The Challenges of Linking Ecosystem Services to Biodiversity: Lessons from a Large-Scale Freshwater Study

Isabelle Durance, Michael Bruford, Rachel M Chalmers, Nick A. Chappell, Michael Christie, B. Jack Cosby, David Noble, Steve J. Ormerod, Havard Prosser, Andrew Weightman, Guy Woodward

Research output: Chapter in Book/Report/Conference proceedingChapter

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Abstract

There is a growing consensus that inappropriate valuation of the world's ecosystem services has historically led to widespread errors in environmental management, with associated negative social consequences. Freshwater ecosystems are prime examples: when managed appropriately, they provide major services, such as fish production, water supply, nutrient transport, health benefits and recreational value. However, these services are often compromised because they are seldom recognised explicitly in catchment use and planning. Moreover, pressures on river ecosystem services will grow as land use intensifies, water demands increase, and climate change accelerates over the coming decades.

Maintaining and protecting river ecosystem services will depend increasingly on understanding the processes that underpin and degrade them, and especially in terms of characterising the roles played by the biota. While the integrity and stability of ecosystem processes tend to increase with biodiversity, how services and biodiversity are related is largely unknown, due to a range of unresolved practical and philosophical issues.

We explore some of the key challenges and opportunities that lie in assessing the role of freshwater biodiversity in sustaining ecosystem services, using the recent large interdisciplinary NERC-DURESS project (www.nerc-DURESS.org) as an exemplar case study of wider issues. The conceptual and methodological challenges raised are identified, explored and a range of methods are proposed to quantify how freshwater ecoservices, such as fish production or water quality regulation, depend on river organisms, and how we might identify biodiversity thresholds under which a service is likely to be compromised. We conclude that interdisciplinary, large scale, in situ approaches like these are needed to (i) fully understand how river biodiversity sustains ecosystem services; (ii) help evaluate if, where, and how the ecosystem approach can benefit long-term resource management and (iii) maximise impacts on policy, practice and decision making, which can be especially effective where strong ‘co-production’ partnerships with a broad range of stakeholders are developed and nurtured from a project's outset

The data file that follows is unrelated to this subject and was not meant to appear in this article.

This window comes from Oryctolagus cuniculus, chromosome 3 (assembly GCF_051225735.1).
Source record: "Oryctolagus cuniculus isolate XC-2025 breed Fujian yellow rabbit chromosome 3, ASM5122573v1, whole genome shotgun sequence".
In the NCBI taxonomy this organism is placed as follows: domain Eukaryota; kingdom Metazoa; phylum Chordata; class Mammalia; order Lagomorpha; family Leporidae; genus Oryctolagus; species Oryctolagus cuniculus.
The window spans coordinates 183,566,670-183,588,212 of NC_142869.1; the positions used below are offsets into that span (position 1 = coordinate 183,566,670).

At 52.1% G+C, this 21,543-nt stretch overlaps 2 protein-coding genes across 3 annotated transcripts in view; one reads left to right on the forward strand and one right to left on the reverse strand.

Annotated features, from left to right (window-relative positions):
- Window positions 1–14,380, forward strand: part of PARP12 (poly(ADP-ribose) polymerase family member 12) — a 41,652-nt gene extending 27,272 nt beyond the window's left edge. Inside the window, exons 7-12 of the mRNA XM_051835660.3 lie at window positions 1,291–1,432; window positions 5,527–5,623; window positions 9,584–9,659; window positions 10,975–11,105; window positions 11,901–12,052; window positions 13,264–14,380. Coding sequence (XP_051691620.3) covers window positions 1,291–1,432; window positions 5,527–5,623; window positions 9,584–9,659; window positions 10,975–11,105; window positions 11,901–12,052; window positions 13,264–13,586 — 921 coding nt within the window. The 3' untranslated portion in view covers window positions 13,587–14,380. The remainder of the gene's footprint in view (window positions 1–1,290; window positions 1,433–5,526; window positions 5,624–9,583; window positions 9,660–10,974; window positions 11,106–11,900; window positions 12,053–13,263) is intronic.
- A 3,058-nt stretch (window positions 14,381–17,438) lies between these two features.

Original languageEnglish
Title of host publicationEcosystem Services: From Biodiversity to Society, Part 2
EditorsGuy Woodward, David A. Bohan
PublisherElsevier
Pages87-134
ISBN (Print)9780081009789
DOIs
Publication statusPublished - 26 Jan 2016

Publication series

NameAdvances in Ecological Research
Volume54

Keywords

  • ecosystem services
  • biodiversity
  • freshwaters
  • fish
  • dippers
  • water quality
  • catchment management
  • ecosystem processes

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